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Comfortable Cabs Mean Happier Drivers, More Productivity

MISSISSAUGA, Ont. - It's no secret that spec'ing trucks with driver comfort in mind can go a long way to maintaining a stable and satisfied workforce.




MISSISSAUGA, Ont. – It’s no secret that spec’ing trucks with driver comfort in mind can go a long way to maintaining a stable and satisfied workforce.

“The initial computer-aided design process begins by placing a representation of the driver in a comfortable seating posture, and then designing the surroundings around the driver,” Hundley says, pointing out the “surroundings” include items such as controls reach, visibility, vehicle entry/exit, seat adjustability, climate, steering driveability, ride vibration, and interior noise.

But how can driver comfort be balanced with the need to keep costs in line?

“The key is spec’ing smartly to marry vehicle productivity with creature comforts while taking into consideration resale value where appropriate,” said Steve Gilligan, general marketing manager for Kenworth Truck Company.

And, fortunately, many of the variables that make the driver more comfortable also create a safer environment to work in, both in the truck and on the road, added Todd Acker, marketing segment manager for on-highway markets with Peterbilt Motor Company.

“When a driver is more comfortable and confident in his equipment, he will be more relaxed which will not only be better in terms of his health, but will carry out in how he performs on the road as well,” said Acker.

Here are some of the important elements to consider:

“Drivers like to be able to take a quick look to check the gauges,” said Mike LeGresley of Nova Enterprises, a Freightliner dealer based in Truro, N.S. “Manufacturers are putting a lot of enhanced features into the cabs, like the wrap-around dash for example, and so we make sure to point this information out to the customers so they can make an informed decision based on their preferences.”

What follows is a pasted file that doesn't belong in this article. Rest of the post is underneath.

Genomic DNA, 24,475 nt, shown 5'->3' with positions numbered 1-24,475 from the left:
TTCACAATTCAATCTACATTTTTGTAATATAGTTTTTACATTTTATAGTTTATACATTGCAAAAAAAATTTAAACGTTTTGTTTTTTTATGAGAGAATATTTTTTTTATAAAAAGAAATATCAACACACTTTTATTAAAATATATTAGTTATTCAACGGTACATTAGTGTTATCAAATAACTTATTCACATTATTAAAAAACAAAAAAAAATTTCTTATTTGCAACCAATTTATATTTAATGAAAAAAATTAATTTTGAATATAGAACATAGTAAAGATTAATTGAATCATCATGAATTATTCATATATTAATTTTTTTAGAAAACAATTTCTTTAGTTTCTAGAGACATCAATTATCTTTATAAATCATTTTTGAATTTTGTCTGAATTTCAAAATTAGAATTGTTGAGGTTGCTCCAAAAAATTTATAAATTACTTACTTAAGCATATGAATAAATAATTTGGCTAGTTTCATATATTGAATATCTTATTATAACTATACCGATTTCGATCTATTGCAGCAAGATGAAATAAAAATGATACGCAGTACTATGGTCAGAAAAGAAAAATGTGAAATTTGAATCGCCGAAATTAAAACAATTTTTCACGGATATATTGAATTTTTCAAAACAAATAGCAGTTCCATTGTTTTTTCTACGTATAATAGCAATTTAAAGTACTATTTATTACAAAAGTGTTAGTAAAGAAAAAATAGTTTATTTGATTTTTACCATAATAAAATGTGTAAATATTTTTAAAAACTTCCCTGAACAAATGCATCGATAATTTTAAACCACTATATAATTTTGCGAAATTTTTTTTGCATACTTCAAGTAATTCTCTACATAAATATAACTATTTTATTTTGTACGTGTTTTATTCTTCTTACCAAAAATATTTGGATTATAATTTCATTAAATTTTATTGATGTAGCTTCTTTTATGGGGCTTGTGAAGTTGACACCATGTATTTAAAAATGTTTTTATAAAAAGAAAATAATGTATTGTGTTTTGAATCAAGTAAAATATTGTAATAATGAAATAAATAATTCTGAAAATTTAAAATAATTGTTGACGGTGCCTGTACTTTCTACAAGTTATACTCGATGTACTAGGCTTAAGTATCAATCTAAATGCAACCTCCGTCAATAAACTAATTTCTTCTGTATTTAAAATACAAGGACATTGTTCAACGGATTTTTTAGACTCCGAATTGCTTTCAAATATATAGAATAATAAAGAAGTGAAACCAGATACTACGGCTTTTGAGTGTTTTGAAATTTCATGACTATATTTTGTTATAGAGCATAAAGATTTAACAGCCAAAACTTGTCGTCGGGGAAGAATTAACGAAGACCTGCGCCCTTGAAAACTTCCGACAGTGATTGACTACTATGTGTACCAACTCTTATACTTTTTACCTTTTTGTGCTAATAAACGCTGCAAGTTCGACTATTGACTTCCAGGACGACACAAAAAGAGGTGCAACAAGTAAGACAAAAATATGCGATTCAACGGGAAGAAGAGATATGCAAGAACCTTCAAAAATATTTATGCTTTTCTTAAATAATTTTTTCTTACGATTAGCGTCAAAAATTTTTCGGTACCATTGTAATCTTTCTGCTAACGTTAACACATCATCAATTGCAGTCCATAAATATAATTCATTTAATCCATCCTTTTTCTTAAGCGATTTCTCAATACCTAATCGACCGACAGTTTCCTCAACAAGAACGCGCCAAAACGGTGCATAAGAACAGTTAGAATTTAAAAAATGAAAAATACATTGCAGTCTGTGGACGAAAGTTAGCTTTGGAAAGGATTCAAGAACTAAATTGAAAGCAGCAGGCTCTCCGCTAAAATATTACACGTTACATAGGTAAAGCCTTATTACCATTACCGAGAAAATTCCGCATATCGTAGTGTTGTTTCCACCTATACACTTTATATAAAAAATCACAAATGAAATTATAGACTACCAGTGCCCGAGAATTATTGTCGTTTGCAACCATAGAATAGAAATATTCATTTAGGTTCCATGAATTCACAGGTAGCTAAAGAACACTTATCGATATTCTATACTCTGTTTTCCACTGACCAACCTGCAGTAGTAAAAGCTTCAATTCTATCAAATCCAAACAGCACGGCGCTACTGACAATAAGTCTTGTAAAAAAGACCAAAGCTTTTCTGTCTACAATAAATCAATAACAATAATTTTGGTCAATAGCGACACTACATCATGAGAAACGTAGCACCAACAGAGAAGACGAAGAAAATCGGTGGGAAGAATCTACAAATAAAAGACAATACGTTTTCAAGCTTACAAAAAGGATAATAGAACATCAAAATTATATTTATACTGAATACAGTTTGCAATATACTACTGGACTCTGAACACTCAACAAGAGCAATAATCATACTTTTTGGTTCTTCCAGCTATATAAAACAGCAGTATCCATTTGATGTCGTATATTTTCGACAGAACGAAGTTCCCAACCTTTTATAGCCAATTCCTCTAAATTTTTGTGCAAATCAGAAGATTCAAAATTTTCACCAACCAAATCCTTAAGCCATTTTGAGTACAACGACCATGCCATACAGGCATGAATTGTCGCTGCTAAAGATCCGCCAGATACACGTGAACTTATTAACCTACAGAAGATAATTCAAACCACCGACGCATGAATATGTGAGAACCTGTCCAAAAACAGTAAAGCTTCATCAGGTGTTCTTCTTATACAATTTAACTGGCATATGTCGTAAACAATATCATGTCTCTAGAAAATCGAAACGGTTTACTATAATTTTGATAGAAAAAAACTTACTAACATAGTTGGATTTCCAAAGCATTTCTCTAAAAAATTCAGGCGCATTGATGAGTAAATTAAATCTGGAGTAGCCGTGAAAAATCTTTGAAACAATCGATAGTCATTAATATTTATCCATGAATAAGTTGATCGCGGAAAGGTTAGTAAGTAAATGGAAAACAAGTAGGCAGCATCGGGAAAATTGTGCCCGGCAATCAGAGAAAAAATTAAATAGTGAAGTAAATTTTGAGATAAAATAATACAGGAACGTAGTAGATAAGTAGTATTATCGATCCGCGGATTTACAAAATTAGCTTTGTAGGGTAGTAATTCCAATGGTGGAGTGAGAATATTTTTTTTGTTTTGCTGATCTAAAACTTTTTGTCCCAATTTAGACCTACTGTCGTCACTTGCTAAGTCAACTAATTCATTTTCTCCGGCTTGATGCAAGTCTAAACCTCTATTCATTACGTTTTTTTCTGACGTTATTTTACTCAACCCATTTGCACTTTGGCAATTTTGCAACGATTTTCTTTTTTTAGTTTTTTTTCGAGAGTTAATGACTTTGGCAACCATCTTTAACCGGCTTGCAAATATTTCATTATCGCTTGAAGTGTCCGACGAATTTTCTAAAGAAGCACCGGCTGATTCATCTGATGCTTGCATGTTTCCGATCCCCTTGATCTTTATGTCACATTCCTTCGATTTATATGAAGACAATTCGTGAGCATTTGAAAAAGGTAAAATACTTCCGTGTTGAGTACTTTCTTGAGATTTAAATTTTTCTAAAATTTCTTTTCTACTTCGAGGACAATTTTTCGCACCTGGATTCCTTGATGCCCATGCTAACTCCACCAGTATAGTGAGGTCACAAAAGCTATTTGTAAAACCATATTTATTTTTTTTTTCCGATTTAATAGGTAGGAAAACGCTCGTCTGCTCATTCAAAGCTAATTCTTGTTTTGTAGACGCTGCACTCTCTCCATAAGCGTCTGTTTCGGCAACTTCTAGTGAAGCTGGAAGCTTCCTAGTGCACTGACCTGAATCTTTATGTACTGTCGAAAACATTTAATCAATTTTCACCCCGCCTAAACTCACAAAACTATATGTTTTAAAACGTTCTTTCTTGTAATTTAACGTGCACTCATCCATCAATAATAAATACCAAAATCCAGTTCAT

Peterbilt typically works to the 95th percentile for male and female stature when designing the dash and cab features, said Acker, so that instruments can be reached by just about anyone.

“We use computer-aided tools so that we can design around our performance requirements prior to actually producing parts. We can make minor tweaks on parts and skip many steps of the process by doing it all on the computer,” said Acker.

Sometimes those quality enhancements are going to be seen by the customer and other times they may be seen from a production standpoint, he added.

Another cab factor to consider is the noise level. Even though the romantic vision of being a truck driver is having the pounding roar of the diesel engine under you, most drivers say too much noise for long periods of time is very fatiguing, said Gilligan.

Peterbilt has a team of engineers that specialize in everything from optics to sound. Optional insulation packages are available which help lessen the amount of noise coming through the floor, dash and firewall and will ultimately make the driver more comfortable.

Visibility is another variable that if designed appropriately, can reduce driver fatigue and stress. There are a number of things to consider when looking at the visibility from the driver’s seat.

Windshield size, door window size and placement and positioning of mirrors should all be assessed when spec’ing for driver comfort.

“Peeper windows in the bottom of the passenger door, increasing the glass area of the door windows and on some designs sleeper windows can all contribute to better visibility,” said Gilligan.

Additional glass in the sleeper area can create a more pleasant living environment, added Gilligan. Roof windows offer more natural light, which reduces electrical usage in the cab while still maintaining privacy.

“A driver sits at the wheel for hours and hours straight,” said LeGresley, who is also on the Board of Directors for the Nova Scotia Trucking Safety Association, “so seat manufacturers are doing a lot of work on their products.”